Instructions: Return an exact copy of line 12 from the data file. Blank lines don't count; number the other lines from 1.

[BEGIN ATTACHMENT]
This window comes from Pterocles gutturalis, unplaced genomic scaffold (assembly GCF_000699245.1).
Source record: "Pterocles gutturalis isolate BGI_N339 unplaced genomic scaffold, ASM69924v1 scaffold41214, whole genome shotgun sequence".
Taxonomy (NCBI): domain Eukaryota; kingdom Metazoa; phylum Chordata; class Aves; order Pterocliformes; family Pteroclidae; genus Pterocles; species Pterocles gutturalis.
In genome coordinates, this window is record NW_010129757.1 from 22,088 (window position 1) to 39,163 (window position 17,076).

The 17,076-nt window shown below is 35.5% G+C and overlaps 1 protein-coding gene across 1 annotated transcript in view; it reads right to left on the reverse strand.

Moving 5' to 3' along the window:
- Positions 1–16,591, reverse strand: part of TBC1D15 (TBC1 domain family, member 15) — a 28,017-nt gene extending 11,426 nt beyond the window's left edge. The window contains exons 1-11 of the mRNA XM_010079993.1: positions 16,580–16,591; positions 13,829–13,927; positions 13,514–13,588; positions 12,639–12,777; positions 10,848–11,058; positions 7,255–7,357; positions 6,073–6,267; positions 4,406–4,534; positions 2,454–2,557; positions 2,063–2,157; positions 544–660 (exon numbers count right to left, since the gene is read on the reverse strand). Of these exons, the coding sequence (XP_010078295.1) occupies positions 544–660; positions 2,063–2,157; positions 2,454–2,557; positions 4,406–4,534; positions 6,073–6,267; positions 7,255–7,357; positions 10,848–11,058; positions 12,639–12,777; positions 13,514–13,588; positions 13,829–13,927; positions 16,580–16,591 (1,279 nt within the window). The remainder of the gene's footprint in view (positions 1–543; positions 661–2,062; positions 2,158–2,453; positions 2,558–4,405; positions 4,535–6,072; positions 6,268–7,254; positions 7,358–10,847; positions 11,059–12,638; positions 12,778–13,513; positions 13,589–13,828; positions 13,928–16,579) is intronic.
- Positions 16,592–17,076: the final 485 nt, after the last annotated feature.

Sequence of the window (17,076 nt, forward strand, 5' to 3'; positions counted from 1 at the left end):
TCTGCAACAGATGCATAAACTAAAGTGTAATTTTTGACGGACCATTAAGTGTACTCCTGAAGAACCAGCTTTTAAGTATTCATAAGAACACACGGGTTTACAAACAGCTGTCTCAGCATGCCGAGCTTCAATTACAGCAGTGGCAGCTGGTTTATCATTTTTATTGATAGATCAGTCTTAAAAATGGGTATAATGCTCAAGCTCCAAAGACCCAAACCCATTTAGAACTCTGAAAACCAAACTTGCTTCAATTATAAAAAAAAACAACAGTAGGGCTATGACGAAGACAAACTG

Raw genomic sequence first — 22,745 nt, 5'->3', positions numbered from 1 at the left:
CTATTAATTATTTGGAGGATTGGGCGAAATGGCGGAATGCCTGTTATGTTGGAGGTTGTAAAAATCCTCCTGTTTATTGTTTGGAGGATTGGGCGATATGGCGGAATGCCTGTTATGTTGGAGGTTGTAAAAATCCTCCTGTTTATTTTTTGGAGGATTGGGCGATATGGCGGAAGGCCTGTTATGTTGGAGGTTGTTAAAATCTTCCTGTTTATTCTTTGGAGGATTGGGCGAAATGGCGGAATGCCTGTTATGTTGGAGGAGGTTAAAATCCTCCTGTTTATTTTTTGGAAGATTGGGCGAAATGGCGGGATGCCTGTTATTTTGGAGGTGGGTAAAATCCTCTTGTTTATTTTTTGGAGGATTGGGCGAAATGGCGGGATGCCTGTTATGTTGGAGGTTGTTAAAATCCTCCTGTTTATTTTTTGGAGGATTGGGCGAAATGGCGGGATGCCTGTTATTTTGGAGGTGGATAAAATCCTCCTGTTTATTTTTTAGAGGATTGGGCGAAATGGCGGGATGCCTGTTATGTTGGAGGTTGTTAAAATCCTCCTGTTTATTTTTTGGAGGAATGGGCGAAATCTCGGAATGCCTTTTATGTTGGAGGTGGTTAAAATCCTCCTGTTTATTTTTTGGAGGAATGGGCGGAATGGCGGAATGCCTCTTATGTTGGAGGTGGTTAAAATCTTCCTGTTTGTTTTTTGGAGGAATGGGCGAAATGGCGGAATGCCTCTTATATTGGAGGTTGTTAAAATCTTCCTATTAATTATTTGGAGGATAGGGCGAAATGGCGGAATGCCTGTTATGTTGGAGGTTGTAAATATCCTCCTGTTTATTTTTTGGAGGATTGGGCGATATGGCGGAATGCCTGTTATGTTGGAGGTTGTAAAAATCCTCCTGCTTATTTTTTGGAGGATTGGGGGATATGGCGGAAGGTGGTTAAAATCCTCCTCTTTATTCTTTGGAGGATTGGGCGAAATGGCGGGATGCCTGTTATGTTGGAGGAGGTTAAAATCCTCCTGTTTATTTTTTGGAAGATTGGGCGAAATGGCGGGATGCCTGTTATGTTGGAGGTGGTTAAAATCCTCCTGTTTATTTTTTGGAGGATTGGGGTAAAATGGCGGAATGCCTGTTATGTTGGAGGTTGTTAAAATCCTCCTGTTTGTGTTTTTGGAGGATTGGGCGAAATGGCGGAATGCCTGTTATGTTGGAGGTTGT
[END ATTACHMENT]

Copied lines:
CTATTAATTATTTGGAGGATTGGGCGAAATGGCGGAATGCCTGTTATGTTGGAGGTTGTAAAAATCCTCCTGTTTATTGTTTGGAGGATTGGGCGATATGGCGGAATGCCTGTTATGTTGGAGGTTGTAAAAATCCTCCTGTTTATTTTTTGGAGGATTGGGCGATATGGCGGAAGGCCTGTTATGTTGGAGGTTGTTAAAATCTTCCTGTTTATTCTTTGGAGGATTGGGCGAAATGGCGGAATGCCTGTTATGTTGGAGGAGGTTAAAATCCTCCTGTTTATTTTTTGGAAGATTGGGCGAAATGGCGGGATGCCTGTTATTTTGGAGGTGGGTAAAATCCTCTTGTTTATTTTTTGGAGGATTGGGCGAAATGGCGGGATGCCTGTTATGTTGGAGGTTGTTAAAATCCTCCTGTTTATTTTTTGGAGGATTGGGCGAAATGGCGGGATGCCTGTTATTTTGGAGGTGGATAAAATCCTCCTGTTTATTTTTTAGAGGATTGGGCGAAATGGCGGGATGCCTGTTATGTTGGAGGTTGTTAAAATCCTCCTGTTTATTTTTTGGAGGAATGGGCGAAATCTCGGAATGCCTTTTATGTTGGAGGTGGTTAAAATCCTCCTGTTTATTTTTTGGAGGAATGGGCGGAATGGCGGAATGCCTCTTATGTTGGAGGTGGTTAAAATCTTCCTGTTTGTTTTTTGGAGGAATGGGCGAAATGGCGGAATGCCTCTTATATTGGAGGTTGTTAAAATCTTCCTATTAATTATTTGGAGGATAGGGCGAAATGGCGGAATGCCTGTTATGTTGGAGGTTGTAAATATCCTCCTGTTTATTTTTTGGAGGATTGGGCGATATGGCGGAATGCCTGTTATGTTGGAGGTTGTAAAAATCCTCCTGCTTATTTTTTGGAGGATTGGGGGATATGGCGGAAGGTGGTTAAAATCCTCCTCTTTATTCTTTGGAGGATTGGGCGAAATGGCGGGATGCCTGTTATGTTGGAGGAGGTTAAAATCCTCCTGTTTATTTTTTGGAAGATTGGGCGAAATGGCGGGATGCCTGTTATGTTGGAGGTGGTTAAAATCCTCCTGTTTATTTTTTGGAGGATTGGGGTAAAATGGCGGAATGCCTGTTATGTTGGAGGTTGTTAAAATCCTCCTGTTTGTGTTTTTGGAGGATTGGGCGAAATGGCGGAATGCCTGTTATGTTGGAGGTTGT